HOW DO YOU KNOW IF A PROJECT IS SUITABLE FOR AI?
In the last years, a lot of new technologies are coming up: Blockchain, Virtual Reality/Augmented Reality (VR/AR), IoT, Quantum computing, and of course Artificial Intelligence (AI) and Machine Learning (ML).
Each of these are changing our lives in different ways and are impacting every industry.
In this post we will focus on AI/ML.
With Recommendation Engines, Chatbots, Predictive Maintenance, Fraud Detection and other interesting and useful implementations almost ready to use, companies are thinking about how to enhance their processes. But how do you know if a project is suitable for AI/ML?
When is it right to use Artificial Intelligence?
A common misconception about AI/ML is that it works like a magic tool that allows people to automate everything and drive the exponential growth of the company.
This concepts lead to the wrong assumption that AI can extend and improve any enterprise process, leaving apart the true and deeper principles about how to implement AI correctly and if it’s right answer to the business strategy.
Just to recap, Machine Learning, a subset of AI, “is based on algorithms that can learn from data without relying on rules-based programming”.
McKinsey& Co. It can be divided into three main categories:
• Supervised Learning – algorithms that learn patterns from past labeled data used to predict outcomes on new data (i.e. predict if the email is spam or not);
• Unsupervised Learning – algorithms that learn hidden structures on unlabeled data (i.e. clustering of customers);
• Reinforcement Learning – algorithms that interact with the environment through actions and produce rewards to improve their behaviors.
The main questions that most companies are facing are related to the type of business problem they want to solve with AI/ML and the definition of that problem based on one of the three main ML categories above.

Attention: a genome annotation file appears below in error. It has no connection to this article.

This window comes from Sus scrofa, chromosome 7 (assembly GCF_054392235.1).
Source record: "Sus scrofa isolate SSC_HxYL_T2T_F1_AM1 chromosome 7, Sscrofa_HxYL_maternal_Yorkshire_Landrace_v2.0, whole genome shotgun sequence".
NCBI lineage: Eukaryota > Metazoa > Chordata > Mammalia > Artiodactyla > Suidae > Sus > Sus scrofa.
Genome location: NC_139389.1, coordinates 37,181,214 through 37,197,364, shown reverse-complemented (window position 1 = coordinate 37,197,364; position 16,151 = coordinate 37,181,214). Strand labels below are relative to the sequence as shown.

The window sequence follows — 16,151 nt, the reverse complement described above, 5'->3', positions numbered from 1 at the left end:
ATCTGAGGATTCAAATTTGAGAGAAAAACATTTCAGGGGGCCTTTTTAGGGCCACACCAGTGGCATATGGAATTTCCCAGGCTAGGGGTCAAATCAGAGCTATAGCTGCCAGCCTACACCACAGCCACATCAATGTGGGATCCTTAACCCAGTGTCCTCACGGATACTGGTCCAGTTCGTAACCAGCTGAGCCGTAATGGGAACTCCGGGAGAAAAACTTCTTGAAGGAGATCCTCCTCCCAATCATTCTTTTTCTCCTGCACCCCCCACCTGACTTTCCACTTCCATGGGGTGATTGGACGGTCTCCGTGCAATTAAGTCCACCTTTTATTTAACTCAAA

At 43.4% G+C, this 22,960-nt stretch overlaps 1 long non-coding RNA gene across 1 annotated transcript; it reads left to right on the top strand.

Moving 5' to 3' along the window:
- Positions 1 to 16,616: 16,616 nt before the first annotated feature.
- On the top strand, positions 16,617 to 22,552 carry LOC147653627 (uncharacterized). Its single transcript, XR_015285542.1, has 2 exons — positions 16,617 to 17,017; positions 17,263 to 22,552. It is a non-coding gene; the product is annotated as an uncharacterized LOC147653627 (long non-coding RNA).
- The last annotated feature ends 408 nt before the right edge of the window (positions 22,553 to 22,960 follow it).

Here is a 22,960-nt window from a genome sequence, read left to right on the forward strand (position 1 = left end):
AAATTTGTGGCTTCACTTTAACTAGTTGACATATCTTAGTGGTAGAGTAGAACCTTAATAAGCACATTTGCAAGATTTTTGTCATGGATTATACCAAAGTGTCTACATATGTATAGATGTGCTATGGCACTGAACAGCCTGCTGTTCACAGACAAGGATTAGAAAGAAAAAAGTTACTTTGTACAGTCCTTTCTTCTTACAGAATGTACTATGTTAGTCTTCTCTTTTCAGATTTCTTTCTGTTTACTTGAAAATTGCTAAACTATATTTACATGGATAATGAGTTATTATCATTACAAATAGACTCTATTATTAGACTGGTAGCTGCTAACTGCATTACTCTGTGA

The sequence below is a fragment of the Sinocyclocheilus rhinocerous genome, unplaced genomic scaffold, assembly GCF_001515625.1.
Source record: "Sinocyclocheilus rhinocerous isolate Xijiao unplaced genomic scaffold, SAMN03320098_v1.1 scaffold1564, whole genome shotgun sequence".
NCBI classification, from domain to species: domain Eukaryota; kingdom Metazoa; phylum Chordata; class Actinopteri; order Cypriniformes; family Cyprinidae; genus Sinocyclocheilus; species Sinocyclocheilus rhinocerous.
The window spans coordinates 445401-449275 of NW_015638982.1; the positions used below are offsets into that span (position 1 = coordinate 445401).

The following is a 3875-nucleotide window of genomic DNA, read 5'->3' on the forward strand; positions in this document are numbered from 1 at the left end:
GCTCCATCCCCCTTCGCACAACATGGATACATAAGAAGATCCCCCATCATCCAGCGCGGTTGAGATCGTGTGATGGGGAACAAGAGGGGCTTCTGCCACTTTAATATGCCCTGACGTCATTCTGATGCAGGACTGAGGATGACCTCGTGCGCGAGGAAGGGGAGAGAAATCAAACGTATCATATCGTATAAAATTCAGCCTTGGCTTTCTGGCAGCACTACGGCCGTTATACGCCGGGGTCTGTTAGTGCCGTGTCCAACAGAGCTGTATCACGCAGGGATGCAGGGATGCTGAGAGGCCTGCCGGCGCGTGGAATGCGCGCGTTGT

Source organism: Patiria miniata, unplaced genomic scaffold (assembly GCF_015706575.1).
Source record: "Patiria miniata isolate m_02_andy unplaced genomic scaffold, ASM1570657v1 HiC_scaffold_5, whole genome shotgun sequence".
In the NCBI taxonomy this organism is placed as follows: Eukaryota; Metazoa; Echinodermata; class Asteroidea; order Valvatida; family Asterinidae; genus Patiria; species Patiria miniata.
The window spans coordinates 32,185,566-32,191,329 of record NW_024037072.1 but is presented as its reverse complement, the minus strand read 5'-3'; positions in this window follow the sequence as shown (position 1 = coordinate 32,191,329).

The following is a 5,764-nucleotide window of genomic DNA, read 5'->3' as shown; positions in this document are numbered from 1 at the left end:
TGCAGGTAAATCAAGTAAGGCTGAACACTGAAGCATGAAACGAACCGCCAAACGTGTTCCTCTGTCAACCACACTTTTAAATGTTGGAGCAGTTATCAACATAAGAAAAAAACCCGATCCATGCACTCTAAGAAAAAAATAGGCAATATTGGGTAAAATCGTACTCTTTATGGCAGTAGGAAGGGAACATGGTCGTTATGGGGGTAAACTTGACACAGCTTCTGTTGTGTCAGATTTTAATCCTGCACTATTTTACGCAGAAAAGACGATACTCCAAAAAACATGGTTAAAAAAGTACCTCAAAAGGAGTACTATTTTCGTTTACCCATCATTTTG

After delving into these questions, here are some guidelines. AI/ML is useful when your problem:
• Scales-up fast – when this problem can be applied to other similar contexts (i.e. a predictive maintenance model applicable to identical / similar machines within a factory environment)
• Needs to be adapted in real-time – if data change rapidly, rule statements are not the most flexible option (i.e. ML models for customer segmentation in marketing, that reflect changes in customers’ behaviour)
• Handles very complex rules – not solvable with simple ruling statements (i.e. ML models identifying anomalies on credit cards transactions)
• Does not require perfect accuracy – an ML model will never reach 100% accuracy, so it is not the right choice if your process cannot stand even a very little uncertainty (which means that the human intervention is needed to confirm and take relevant actions and decisions)
Moreover, AI/ML problems need a good quantity of data to be effective. These data should be:
• Relevant – useful for the problem that we need to solve
• Representative – representative of the population and unbiased
• Enough – the algorithms require a lot of data to learn patterns and generalize better on new data
• Secure – protect the privacy of the users and stored securely
Our suggestion is very simple!
Don’t force your problem into being 100% solvable with AI/ML: the risk of wasting time and resources is behind the corner.
Nevertheless, if the business goal meets these criteria, you’re on the right track to empower your process with automation and Artificial Intelligence.